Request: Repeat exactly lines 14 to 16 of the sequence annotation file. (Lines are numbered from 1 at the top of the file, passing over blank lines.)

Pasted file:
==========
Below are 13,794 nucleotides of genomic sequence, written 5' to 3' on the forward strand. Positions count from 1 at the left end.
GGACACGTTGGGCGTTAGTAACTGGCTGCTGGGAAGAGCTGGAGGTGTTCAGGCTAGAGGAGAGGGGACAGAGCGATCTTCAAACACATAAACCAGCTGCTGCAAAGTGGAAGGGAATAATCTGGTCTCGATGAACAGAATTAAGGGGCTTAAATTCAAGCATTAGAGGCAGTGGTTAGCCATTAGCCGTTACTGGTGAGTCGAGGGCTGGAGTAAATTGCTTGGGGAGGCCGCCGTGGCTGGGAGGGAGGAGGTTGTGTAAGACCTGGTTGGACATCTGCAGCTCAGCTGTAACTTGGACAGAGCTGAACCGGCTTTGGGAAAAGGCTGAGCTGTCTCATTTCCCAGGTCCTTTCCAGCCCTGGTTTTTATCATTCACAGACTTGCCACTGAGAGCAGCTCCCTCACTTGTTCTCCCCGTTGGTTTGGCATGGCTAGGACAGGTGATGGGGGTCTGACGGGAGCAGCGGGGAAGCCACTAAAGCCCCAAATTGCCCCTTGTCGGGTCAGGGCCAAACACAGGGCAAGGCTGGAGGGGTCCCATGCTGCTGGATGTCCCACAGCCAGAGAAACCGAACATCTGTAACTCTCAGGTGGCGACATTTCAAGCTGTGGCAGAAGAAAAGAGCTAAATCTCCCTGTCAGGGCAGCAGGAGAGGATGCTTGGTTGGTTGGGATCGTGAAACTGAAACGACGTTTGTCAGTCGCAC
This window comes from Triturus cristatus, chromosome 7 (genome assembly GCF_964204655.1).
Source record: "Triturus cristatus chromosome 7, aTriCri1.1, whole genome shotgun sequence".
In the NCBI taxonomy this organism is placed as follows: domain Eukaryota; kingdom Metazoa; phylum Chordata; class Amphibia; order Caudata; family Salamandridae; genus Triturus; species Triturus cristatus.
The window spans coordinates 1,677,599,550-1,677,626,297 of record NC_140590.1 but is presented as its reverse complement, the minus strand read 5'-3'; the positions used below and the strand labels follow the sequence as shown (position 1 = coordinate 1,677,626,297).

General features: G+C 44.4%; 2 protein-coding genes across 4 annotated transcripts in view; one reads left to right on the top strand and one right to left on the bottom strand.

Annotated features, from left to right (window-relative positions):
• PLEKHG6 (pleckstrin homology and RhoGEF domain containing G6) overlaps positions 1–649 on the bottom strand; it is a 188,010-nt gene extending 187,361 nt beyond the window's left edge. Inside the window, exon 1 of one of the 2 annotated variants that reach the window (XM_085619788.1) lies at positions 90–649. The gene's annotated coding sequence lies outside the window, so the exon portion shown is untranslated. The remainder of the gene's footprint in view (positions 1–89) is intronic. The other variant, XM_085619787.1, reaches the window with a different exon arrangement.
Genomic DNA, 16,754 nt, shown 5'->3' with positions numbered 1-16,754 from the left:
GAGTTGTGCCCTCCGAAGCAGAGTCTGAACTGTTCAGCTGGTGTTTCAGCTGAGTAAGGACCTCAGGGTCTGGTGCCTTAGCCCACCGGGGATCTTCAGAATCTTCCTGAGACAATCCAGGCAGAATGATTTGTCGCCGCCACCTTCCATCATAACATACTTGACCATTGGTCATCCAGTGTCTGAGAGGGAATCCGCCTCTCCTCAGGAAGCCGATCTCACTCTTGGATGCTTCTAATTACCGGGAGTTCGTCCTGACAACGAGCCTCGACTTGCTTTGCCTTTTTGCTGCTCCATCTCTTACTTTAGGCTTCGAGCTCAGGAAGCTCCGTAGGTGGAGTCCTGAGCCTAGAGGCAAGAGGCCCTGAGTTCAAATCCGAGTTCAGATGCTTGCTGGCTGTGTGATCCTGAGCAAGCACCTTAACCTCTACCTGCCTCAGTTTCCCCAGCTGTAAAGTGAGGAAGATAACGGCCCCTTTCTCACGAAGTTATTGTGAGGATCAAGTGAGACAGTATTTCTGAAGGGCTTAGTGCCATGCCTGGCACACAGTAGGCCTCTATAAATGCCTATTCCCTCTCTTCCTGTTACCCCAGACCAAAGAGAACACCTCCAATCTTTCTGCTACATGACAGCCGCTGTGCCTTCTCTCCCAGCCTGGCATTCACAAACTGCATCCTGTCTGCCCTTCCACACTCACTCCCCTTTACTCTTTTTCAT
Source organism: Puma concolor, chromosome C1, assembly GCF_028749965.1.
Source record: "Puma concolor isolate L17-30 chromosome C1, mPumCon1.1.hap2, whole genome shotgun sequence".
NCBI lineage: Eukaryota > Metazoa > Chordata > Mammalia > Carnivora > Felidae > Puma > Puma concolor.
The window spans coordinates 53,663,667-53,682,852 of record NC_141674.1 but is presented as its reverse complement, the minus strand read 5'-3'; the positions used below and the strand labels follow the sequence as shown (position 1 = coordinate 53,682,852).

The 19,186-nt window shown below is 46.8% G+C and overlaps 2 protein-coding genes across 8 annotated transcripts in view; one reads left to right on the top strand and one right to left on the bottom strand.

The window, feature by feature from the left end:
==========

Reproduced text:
NCBI lineage: Eukaryota > Metazoa > Chordata > Mammalia > Carnivora > Felidae > Puma > Puma concolor.
The window spans coordinates 53,663,667-53,682,852 of record NC_141674.1 but is presented as its reverse complement, the minus strand read 5'-3'; the positions used below and the strand labels follow the sequence as shown (position 1 = coordinate 53,682,852).

The 19,186-nt window shown below is 46.8% G+C and overlaps 2 protein-coding genes across 8 annotated transcripts in view; one reads left to right on the top strand and one right to left on the bottom strand.